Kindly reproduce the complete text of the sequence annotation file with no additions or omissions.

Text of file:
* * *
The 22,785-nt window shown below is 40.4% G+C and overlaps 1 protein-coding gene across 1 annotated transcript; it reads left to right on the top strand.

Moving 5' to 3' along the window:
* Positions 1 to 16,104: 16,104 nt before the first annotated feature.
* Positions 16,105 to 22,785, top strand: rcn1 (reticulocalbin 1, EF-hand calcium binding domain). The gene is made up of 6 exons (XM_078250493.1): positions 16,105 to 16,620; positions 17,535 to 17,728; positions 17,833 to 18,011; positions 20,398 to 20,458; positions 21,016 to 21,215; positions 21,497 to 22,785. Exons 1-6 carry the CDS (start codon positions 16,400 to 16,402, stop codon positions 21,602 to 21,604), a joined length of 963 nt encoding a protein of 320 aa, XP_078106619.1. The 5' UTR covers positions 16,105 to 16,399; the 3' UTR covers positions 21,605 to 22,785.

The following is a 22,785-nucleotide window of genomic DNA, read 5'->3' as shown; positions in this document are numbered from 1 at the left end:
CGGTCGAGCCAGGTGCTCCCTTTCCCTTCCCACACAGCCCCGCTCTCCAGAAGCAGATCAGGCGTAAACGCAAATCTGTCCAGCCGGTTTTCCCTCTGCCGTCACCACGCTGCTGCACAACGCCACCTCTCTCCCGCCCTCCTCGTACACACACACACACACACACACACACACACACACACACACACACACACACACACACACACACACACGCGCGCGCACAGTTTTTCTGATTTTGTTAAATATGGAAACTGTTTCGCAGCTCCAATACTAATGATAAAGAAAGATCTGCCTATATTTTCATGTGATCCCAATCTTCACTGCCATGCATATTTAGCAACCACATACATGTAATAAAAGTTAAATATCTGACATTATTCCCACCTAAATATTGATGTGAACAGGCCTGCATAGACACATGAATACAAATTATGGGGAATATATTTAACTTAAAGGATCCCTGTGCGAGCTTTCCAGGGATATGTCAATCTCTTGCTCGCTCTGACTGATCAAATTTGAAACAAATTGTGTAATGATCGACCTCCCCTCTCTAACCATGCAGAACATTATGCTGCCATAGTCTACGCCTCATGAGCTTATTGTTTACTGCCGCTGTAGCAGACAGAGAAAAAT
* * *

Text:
The 22,785-nt window shown below is 40.4% G+C and overlaps 1 protein-coding gene across 1 annotated transcript; it reads left to right on the top strand.

Moving 5' to 3' along the window:
* Positions 1 to 16,104: 16,104 nt before the first annotated feature.
* Positions 16,105 to 22,785, top strand: rcn1 (reticulocalbin 1, EF-hand calcium binding domain). The gene is made up of 6 exons (XM_078250493.1): positions 16,105 to 16,620; positions 17,535 to 17,728; positions 17,833 to 18,011; positions 20,398 to 20,458; positions 21,016 to 21,215; positions 21,497 to 22,785. Exons 1-6 carry the CDS (start codon positions 16,400 to 16,402, stop codon positions 21,602 to 21,604), a joined length of 963 nt encoding a protein of 320 aa, XP_078106619.1. The 5' UTR covers positions 16,105 to 16,399; the 3' UTR covers positions 21,605 to 22,785.

The following is a 22,785-nucleotide window of genomic DNA, read 5'->3' as shown; positions in this document are numbered from 1 at the left end:
CGGTCGAGCCAGGTGCTCCCTTTCCCTTCCCACACAGCCCCGCTCTCCAGAAGCAGATCAGGCGTAAACGCAAATCTGTCCAGCCGGTTTTCCCTCTGCCGTCACCACGCTGCTGCACAACGCCACCTCTCTCCCGCCCTCCTCGTACACACACACACACACACACACACACACACACACACACACACACACACACACACACACACACACACGCGCGCGCACAGTTTTTCTGATTTTGTTAAATATGGAAACTGTTTCGCAGCTCCAATACTAATGATAAAGAAAGATCTGCCTATATTTTCATGTGATCCCAATCTTCACTGCCATGCATATTTAGCAACCACATACATGTAATAAAAGTTAAATATCTGACATTATTCCCACCTAAATATTGATGTGAACAGGCCTGCATAGACACATGAATACAAATTATGGGGAATATATTTAACTTAAAGGATCCCTGTGCGAGCTTTCCAGGGATATGTCAATCTCTTGCTCGCTCTGACTGATCAAATTTGAAACAAATTGTGTAATGATCGACCTCCCCTCTCTAACCATGCAGAACATTATGCTGCCATAGTCTACGCCTCATGAGCTTATTGTTTACTGCCGCTGTAGCAGACAGAGAAAAAT